An article in the March 7 issue of The New York Review of Books has me remembering a story about Confucius. According to legend, the great Chinese philosopher/teacher was traveling through a remote area with a group of students. At an out-of-the-way village, they came upon an old woman sitting by a grave grieving.
When Confucius inquired about her troubles, she said this was the grave of her only son who was killed by a tiger. The same predator had killed her husband and her husband’s father. “Why do you live in such a savage place?” “Because we may contend with vicious tigers, but the rulers leave us in peace.” Hearing this, Confucius turned to his followers: “This is an important lesson. Suffering from oppressive government is a worse fate than confronting savage tigers.”
Cass Sunstein, until recently President Obama’s administrator of the Office on Information and Regulatory Affairs, reviewed a book called “Against Autonomy” by Sarah Conley, assistant professor of philosophy at Bowdoin College. The title of Sunstein’s review is “For Your Own Good.”
Before we consider Professor Conley’s book, however, a word about Sunstein. He is a prolific and respected writer and a proponent of a theory called “libertarian paternalism,” which holds that government should, under certain circumstances, constrict individual choices when people are unlikely to make the correct choices for themselves. Sunstein believes the president, not the federal courts, should interpret the meaning of federal statute. He believes we should “celebrate tax day” because “In what sense is the money in our pockets and bank accounts fully ours?”
He urges a ban on government-sanctioned marriage. “Under our proposal, the word marriage would no longer appear in any laws and marriage licenses would no longer be offered or recognized by any level of government.”
Sunstein’s notions about individual freedom, government checks and balances and the institution of marriage, right or wrong, depart considerably from traditional American attitudes on these subjects.
I point this out because Sunstein seems to be largely in agreement with the main thesis of Professor Conley’s book: We’re too fat, too much in debt and save too little for the future. Therefore government coercion should not be ruled out in these areas. “… Autonomy is not valuable enough to offset what we lose by leaving people to their autonomous choices.” According to Sunstein and Conley, here are some reasons “the governed” are in need of greater involvement by paternalistic government.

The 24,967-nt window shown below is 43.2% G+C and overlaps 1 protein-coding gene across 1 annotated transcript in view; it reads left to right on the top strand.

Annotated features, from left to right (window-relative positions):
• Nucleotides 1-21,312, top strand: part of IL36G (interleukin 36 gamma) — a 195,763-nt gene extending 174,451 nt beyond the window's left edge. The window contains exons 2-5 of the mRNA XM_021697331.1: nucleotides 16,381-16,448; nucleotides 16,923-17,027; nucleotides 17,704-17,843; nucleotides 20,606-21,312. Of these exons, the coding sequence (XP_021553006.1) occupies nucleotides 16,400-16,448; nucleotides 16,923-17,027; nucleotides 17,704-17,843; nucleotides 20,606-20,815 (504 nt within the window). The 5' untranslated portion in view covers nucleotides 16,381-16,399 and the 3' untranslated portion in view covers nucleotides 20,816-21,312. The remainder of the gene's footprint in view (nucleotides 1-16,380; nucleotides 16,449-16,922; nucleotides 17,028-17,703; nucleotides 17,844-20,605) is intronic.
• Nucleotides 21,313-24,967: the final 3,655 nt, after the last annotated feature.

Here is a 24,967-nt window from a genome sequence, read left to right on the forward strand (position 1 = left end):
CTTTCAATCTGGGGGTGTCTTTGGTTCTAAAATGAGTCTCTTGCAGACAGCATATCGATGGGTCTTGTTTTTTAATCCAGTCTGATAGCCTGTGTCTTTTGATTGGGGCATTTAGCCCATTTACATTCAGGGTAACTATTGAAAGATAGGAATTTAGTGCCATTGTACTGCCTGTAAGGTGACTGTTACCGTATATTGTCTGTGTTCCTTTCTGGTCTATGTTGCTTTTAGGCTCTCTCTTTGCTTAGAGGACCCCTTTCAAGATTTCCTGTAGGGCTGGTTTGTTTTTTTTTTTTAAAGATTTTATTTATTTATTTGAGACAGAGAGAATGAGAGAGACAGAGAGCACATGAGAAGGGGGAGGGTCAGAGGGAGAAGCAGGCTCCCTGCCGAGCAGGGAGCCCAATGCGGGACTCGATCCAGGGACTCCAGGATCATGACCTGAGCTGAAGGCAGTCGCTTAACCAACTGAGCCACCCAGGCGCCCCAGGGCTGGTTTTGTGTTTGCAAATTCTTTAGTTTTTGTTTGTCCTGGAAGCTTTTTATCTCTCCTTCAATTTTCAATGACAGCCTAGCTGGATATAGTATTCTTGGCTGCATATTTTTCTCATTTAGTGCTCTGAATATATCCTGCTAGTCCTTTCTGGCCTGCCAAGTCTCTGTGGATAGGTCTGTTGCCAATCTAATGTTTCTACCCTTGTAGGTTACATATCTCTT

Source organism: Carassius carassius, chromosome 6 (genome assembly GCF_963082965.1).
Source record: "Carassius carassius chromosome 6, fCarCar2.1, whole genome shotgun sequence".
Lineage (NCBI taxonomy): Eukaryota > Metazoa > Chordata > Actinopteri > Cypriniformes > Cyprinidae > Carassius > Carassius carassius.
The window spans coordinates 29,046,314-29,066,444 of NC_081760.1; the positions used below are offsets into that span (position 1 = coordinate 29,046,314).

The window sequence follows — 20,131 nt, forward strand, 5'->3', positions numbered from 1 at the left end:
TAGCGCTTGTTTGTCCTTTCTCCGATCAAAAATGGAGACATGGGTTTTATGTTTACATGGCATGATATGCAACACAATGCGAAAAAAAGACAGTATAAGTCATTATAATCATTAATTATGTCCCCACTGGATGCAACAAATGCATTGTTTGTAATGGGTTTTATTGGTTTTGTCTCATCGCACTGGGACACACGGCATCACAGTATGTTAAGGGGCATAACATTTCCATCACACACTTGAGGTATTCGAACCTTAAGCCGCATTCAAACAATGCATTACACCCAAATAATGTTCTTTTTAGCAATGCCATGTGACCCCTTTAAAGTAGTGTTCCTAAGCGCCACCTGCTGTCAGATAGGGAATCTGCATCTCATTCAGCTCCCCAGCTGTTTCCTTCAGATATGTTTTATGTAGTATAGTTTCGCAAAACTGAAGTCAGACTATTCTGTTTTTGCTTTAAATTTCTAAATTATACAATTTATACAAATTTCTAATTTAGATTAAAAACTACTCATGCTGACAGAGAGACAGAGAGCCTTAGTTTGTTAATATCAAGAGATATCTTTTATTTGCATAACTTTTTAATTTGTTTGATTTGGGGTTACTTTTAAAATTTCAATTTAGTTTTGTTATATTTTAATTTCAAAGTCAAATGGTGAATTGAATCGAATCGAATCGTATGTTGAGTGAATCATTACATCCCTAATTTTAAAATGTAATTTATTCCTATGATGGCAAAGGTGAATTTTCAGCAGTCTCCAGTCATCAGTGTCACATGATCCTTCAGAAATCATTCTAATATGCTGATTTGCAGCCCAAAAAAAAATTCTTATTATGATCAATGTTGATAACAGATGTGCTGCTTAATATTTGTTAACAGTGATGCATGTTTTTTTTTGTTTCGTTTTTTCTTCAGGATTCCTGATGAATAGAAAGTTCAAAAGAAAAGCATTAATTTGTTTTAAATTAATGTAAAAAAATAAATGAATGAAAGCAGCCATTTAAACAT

According to these authors, average people have a “present bias” meaning they aren’t prone to weigh long-term benefits in connection with decision-making. They are also prone to “heuristic” thinking, meaning they take unreliable shortcuts in evaluating probabilities. “If people have recently suffered damage from a hurricane — they might well overestimate the risk. If they can recall few or no examples, they might well underestimate risk.” Furthermore “… most people are unrealistically optimistic in the sense that their own predictions about their behavior and their prospects are skewed in the optimistic direction.” Bottom line: “… outsiders may be in a much better position to know the probabilities than the people who are making choices themselves.”
Presumably, a junta of scientists, sociologists, social planners, politicians and bureaucrats taking account of the weaknesses of common thinking and the important social goals which, in the opinion of the junta, are better for us all, should coercively trump inconvenient individual choices
These notions, sincere as they may be, would be laughable if they weren’t so dangerous. If history teaches us anything about government, it’s this: Government is never satisfied. It never has enough power, money, information or predictable obedience. Every step we take in the direction of increased government ability to coercively limit our choices is a prelude to the next step and the next. And government abhors loosening its grip once it gets its regulatory fingers around the individual throat.
If thinkers like Sunstein and Conley carry the day, we’ll all end up like zoo animals. All our housing will be provided. Our health care will be provided. Our diets will be carefully monitored. All we lose is the freedom to make choices for ourselves. Personally, I prefer that rulers leave us alone and let us figure out how we choose to contend with wild tigers.
And by the way, Professor Conley’s next book is “One: Do We Have the Right to Have More Children?” In which she states “…the right to have a family doesn’t entail the right to have as many children as you want.” Presumably that choice too should be left to the government. Well, I dunno. I’m Hink and I’ll see ya.
MIKE HINKLE is an Edmond resident and retired attorney.